Procession of Joy by Hopson
Wedding March from The Marriage of Figaro by Mozart
Canzon V by Giovanni Gabrieli
Sinfonia from Cantata No. 156 by Bach
Toccata from L’Orfeo by Monteverdi
Trumpet Tune in A-Major by David N. Johnson
Con Moto Maestoso from Sonatas for Organ, Op. 65, No. 3 by Mendelssohn
All People That On Earth Do Dwell” (“Old 100th” hymn)
Dona Nobis Pacem (16th century hymn)
Hanava Babanot (Hebrew)
St. Anthony’s Chorale by Haydn
Hymn Fanfare from The Triumphant by Couperin
Scalero de Oro (Sephardic)
Ave Maria Virgo Serena by Josquin des Prez
Es ist ein Ros’ entsprungen by Brahms
Appalachia Waltz by Mark O’Connor
Modern Bride Entrance Songs
(Performing artists listed rather than composer)
A Thousand Years, Christina Perri
Glasgow Love Theme, from “Love Actually”
La Califfa, Sarah Brightman
Paint the Sky with Stars, Enya
Grow Old with You, Adam Sadler
First Day of My Life, Bright Eyes
I’m Yours, Jason Mraz
First Day Of My Life, Bright Eyes
The Princess Bride, Mark Knopfler
Now That We Found Love, Heavy D & The Boyz (From the “Hitch” movie wedding scene)
Don’t Stop Believing, Journey, Vitamin String Quartet
For You, Kenny Lattimore
Moon River, Mancini
I Won’t Give Up, Jason Mraz
Here, There and Everywhere, The Beatles
1, 2, 3, 4, Plain White Tees, Vitamin String Quartet
Hallelujah, Jeff Buckley
Signed, Sealed, Delivered, I’m Yours, Stevie Wonder
“Ho Hey”, The Lumineers
Bittersweet Symphony, The Verve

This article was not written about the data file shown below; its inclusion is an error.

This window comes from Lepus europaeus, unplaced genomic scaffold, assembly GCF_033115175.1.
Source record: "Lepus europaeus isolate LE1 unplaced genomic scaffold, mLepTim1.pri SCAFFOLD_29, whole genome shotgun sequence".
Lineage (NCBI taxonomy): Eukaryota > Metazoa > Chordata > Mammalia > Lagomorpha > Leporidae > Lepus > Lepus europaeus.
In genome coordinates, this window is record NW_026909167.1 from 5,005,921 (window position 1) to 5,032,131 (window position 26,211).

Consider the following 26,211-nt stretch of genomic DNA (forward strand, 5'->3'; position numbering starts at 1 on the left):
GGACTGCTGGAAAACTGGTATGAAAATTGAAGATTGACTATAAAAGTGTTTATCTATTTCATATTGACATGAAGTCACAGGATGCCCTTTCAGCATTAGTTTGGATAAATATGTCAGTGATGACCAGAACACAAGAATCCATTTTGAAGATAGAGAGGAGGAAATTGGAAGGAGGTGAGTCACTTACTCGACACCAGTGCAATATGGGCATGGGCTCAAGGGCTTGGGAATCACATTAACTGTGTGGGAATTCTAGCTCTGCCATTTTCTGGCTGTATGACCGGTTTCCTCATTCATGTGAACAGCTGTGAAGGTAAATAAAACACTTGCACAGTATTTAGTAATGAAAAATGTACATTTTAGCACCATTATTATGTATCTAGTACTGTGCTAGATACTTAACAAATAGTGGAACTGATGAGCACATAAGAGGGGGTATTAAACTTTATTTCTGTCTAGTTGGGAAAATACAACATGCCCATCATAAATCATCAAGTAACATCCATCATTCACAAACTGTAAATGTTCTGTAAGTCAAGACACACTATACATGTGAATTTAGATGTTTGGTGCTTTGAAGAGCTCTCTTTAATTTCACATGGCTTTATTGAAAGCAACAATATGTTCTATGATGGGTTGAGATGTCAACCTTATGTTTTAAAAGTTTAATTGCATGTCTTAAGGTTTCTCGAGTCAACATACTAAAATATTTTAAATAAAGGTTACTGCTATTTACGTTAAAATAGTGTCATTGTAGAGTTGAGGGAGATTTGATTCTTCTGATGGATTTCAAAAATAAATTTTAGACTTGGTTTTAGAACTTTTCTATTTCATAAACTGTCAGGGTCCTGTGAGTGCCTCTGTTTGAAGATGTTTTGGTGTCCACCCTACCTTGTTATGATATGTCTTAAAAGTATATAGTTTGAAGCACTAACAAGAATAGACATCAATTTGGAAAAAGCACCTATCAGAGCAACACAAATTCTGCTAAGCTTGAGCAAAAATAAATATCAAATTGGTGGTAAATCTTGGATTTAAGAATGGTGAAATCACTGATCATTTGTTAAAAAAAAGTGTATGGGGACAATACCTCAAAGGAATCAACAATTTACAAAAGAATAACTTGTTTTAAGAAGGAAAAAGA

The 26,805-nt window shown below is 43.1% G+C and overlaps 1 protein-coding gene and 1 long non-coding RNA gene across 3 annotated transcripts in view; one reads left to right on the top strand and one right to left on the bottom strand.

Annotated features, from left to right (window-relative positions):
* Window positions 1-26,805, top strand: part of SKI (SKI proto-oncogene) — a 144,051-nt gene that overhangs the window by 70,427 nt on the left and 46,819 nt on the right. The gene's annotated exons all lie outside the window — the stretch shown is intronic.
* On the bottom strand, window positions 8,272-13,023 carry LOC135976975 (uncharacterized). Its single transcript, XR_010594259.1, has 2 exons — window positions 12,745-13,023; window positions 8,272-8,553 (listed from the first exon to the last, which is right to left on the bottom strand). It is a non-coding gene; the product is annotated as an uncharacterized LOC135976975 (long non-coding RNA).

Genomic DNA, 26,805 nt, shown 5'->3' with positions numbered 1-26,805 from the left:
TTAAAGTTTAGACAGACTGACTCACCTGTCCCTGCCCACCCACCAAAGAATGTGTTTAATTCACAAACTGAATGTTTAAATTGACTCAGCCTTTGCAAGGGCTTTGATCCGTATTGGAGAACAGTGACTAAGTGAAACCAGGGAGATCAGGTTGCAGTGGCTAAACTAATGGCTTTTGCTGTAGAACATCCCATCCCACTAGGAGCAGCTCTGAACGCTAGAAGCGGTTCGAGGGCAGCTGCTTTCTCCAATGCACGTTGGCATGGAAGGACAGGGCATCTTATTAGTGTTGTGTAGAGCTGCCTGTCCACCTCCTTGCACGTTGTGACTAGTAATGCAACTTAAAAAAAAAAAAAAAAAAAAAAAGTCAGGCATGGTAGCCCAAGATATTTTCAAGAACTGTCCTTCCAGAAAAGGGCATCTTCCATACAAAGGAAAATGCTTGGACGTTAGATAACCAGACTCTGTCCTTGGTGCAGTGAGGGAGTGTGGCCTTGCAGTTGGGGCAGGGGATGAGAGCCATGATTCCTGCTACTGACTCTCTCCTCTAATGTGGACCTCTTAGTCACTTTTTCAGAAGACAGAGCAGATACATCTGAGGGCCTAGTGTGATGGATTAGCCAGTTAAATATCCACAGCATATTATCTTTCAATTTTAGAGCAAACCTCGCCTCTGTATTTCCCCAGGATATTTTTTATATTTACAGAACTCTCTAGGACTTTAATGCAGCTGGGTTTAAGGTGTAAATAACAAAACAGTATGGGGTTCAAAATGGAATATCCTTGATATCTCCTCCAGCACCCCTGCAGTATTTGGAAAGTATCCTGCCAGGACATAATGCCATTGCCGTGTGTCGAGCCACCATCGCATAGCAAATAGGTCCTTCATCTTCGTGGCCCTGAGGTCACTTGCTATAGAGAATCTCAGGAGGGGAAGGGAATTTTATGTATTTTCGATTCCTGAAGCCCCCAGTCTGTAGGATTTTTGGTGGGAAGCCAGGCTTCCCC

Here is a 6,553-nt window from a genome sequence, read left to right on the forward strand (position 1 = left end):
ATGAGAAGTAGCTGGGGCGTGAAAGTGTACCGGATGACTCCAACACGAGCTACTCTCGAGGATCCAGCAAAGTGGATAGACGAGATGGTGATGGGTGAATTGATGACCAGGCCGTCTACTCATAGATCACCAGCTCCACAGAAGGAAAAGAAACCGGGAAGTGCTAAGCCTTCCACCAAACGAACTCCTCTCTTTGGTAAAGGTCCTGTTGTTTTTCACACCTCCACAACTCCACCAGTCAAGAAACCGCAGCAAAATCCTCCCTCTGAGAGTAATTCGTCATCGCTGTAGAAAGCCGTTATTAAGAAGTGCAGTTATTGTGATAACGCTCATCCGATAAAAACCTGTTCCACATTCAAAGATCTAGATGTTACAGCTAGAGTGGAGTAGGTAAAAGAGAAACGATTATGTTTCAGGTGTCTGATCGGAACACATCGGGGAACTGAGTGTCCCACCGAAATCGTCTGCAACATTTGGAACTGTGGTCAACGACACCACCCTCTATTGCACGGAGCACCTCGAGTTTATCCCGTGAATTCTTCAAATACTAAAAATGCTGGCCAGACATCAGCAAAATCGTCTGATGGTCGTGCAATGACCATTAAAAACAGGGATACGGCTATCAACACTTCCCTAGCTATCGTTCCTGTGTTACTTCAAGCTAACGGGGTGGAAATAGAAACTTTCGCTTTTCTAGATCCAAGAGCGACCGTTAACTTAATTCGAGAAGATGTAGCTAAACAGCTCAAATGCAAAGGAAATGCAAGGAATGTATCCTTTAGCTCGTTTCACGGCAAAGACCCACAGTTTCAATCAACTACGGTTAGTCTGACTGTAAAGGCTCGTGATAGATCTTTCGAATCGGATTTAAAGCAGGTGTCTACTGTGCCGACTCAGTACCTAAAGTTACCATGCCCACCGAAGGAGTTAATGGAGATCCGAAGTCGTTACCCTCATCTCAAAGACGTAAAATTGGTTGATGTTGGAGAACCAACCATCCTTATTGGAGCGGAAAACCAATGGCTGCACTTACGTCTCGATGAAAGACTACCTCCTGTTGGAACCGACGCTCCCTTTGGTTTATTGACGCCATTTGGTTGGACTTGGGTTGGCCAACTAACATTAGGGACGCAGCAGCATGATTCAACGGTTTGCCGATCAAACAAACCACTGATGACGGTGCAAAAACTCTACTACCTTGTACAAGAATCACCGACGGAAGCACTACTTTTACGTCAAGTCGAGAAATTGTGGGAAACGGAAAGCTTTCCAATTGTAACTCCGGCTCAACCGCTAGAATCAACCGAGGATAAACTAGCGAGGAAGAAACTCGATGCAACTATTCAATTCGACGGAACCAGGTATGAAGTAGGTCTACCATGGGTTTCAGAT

Somewhere Only We Know, Keane, Lilly Allen
Bless the Broken Road, The O’Neill Brothers
Songbird, Eva Cassidy
L-O-V-E, Nat King Cole
All You Need is Love, Beatles (More common as a recessional but used for processional)
Angel, Robin Thicke
Ribbon in the Sky, Stevie Wonder
This Ring, T. Carter Music
Holocene (Original Bon Iver), Vitamin String Quartet
The Prayer, The O’Neill Brothers
Here We Stand – T. Carter Music
Somewhere Over the Rainbow, Iz
I Won’t Give Up, Jason Mraz
To A Wild Rose, Edward MacDowell
Flatbush Waltz, Andy Statman
Here Comes the Sun, The Beatles
I Was Married, Tegan and Sara
The Look of Love, Dionne Warwick/Burt Bacharach
The Vow, Jeremy Lubbock
(You Make Me Feel Like) A Natural Woman, by Carole King
Dawn, Andrew Lapp
Boom Clap, Charli XCX
Sunrise, Sunset from Fiddler on the Roof
Wedding Processional from The Sound of Music
Andra Day – Rise Up
I hope that you find this list of bridal entrance songs helpful. Please let us know what you think. We love to hear from you!
If you can dream it we can provide it
For Romantic musicians, singers, ensembles and bands in Orlando contact Music Remembrance. http://www.MusicRemembrance.com | 407-240-3945 | Andrea@MusicRemembrance.com
There are so many wedding reception songs to choose from for your bouquet toss. You can choose from many styles of music and many themes. Some of the themes:
- Come & get it (the bouquet)
- Focused/driven (on getting the bouquet)
- Getting a man
- Fighting (over bouquet)
- Pretty or sexy ladies
Many of the songs are simply stating the theme. Some wedding reception songs are lighthearted and comical for the toss e.g.
- “Eye of the Tiger” (focused/driven theme)
- “Another One Bites the Dust” & “Love Is A Battlefield” (fighting over the bouquet theme)
- “It’s Raining Men” (getting a man theme)
Good wedding bands start with the chorus section of the wedding reception song. The chorus contains the title of the song so that everyone understands the connection to the bouquet toss.
Suggestions for selecting your themes and song
- What is the overall theme and vibe of your wedding and does the song reflect your style? e.g. Is your wedding sophisticated and classy? Is your wedding focused on being a party? Would something funny reflect your personal style? Make sure your song is suitable.
- Who are your guests? Is Grandma going to be uncomfortable if you have the ladies lined up with “I Wanna Sex You Up” playing or is there a better choice?